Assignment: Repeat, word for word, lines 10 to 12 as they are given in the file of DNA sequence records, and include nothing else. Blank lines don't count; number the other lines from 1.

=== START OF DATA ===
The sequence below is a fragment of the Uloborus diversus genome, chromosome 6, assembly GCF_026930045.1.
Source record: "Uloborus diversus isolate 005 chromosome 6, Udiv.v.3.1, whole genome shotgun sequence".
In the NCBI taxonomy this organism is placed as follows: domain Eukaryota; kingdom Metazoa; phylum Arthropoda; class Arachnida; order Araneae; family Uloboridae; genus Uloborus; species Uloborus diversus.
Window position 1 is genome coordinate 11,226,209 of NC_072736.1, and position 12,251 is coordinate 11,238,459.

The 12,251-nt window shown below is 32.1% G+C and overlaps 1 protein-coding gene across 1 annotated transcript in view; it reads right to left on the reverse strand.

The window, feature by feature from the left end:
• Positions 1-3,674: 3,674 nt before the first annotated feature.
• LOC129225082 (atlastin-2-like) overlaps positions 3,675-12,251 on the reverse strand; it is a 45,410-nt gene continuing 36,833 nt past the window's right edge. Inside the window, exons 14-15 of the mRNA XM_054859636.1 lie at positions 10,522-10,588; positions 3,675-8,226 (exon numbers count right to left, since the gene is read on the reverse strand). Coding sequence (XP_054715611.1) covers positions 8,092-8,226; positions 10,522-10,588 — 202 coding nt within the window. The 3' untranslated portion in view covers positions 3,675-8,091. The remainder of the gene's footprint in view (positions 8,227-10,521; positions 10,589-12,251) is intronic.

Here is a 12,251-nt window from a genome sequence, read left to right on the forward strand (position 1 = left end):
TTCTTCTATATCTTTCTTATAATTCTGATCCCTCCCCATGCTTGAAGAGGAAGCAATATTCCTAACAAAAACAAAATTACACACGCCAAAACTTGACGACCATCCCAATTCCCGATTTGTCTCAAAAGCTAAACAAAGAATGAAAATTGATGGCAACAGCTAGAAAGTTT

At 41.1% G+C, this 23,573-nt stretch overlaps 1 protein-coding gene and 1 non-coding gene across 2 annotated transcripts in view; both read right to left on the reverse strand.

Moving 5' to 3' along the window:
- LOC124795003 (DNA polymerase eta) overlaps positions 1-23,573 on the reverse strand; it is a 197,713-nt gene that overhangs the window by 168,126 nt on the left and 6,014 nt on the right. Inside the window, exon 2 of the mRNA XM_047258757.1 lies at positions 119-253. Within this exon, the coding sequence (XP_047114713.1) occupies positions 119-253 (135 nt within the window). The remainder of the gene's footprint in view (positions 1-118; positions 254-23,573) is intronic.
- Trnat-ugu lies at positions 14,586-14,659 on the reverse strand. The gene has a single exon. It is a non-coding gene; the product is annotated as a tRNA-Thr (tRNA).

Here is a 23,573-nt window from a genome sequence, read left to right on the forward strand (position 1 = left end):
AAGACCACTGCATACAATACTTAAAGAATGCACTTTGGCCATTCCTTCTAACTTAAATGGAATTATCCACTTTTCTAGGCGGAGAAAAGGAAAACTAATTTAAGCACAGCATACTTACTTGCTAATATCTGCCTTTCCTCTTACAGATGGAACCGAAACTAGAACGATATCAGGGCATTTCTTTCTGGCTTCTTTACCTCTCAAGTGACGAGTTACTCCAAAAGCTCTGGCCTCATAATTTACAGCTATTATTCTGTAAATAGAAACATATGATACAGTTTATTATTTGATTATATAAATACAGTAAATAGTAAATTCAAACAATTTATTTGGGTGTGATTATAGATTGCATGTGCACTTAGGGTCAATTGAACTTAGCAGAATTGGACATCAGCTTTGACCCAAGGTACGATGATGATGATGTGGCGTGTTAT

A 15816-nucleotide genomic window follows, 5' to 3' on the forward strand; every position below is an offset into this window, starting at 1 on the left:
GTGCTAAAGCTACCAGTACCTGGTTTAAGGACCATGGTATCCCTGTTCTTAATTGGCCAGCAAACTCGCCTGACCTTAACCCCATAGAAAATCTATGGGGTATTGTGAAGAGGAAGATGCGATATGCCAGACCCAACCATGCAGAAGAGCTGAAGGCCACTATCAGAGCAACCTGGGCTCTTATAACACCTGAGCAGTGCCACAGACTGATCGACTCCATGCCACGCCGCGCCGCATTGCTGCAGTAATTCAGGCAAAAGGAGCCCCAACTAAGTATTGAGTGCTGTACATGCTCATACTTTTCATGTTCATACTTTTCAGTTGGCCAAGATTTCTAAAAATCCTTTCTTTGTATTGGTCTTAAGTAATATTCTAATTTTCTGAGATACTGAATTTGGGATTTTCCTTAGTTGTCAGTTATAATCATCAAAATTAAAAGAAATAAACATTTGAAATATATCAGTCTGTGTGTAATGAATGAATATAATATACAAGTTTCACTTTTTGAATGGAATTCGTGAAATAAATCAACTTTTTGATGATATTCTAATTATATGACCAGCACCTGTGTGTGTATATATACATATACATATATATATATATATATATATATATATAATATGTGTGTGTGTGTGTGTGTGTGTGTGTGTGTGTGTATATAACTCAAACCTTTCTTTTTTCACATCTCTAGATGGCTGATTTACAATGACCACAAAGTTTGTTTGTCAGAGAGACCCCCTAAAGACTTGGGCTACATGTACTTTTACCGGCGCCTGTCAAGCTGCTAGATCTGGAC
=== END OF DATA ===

TTCTTCTATATCTTTCTTATAATTCTGATCCCTCCCCATGCTTGAAGAGGAAGCAATATTCCTAACAAAAACAAAATTACACACGCCAAAACTTGACGACCATCCCAATTCCCGATTTGTCTCAAAAGCTAAACAAAGAATGAAAATTGATGGCAACAGCTAGAAAGTTT

At 41.1% G+C, this 23,573-nt stretch overlaps 1 protein-coding gene and 1 non-coding gene across 2 annotated transcripts in view; both read right to left on the reverse strand.

Moving 5' to 3' along the window: